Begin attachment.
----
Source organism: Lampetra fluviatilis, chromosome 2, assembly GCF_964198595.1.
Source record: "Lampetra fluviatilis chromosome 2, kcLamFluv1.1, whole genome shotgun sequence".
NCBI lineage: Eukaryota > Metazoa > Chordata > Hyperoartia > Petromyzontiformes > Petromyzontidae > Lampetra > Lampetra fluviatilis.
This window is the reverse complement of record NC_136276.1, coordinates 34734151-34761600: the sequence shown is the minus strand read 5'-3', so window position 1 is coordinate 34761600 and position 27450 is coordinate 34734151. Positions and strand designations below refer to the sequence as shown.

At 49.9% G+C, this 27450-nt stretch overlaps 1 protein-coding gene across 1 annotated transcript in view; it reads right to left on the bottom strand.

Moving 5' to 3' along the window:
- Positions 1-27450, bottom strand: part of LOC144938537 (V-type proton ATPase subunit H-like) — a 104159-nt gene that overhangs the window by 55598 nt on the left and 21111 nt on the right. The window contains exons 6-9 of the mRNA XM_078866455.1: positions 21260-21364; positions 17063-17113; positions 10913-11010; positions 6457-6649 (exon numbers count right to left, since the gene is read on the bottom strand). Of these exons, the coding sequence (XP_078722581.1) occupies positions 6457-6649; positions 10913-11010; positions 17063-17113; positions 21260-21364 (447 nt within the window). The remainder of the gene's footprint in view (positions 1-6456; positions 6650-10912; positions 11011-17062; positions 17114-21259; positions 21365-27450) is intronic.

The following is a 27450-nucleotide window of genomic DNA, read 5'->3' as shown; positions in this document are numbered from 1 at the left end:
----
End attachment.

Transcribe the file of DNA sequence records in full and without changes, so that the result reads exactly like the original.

Source organism: Lampetra fluviatilis, chromosome 2, assembly GCF_964198595.1.
Source record: "Lampetra fluviatilis chromosome 2, kcLamFluv1.1, whole genome shotgun sequence".
NCBI lineage: Eukaryota > Metazoa > Chordata > Hyperoartia > Petromyzontiformes > Petromyzontidae > Lampetra > Lampetra fluviatilis.
This window is the reverse complement of record NC_136276.1, coordinates 34734151-34761600: the sequence shown is the minus strand read 5'-3', so window position 1 is coordinate 34761600 and position 27450 is coordinate 34734151. Positions and strand designations below refer to the sequence as shown.

At 49.9% G+C, this 27450-nt stretch overlaps 1 protein-coding gene across 1 annotated transcript in view; it reads right to left on the bottom strand.

Moving 5' to 3' along the window:
- Positions 1-27450, bottom strand: part of LOC144938537 (V-type proton ATPase subunit H-like) — a 104159-nt gene that overhangs the window by 55598 nt on the left and 21111 nt on the right. The window contains exons 6-9 of the mRNA XM_078866455.1: positions 21260-21364; positions 17063-17113; positions 10913-11010; positions 6457-6649 (exon numbers count right to left, since the gene is read on the bottom strand). Of these exons, the coding sequence (XP_078722581.1) occupies positions 6457-6649; positions 10913-11010; positions 17063-17113; positions 21260-21364 (447 nt within the window). The remainder of the gene's footprint in view (positions 1-6456; positions 6650-10912; positions 11011-17062; positions 17114-21259; positions 21365-27450) is intronic.

The following is a 27450-nucleotide window of genomic DNA, read 5'->3' as shown; positions in this document are numbered from 1 at the left end: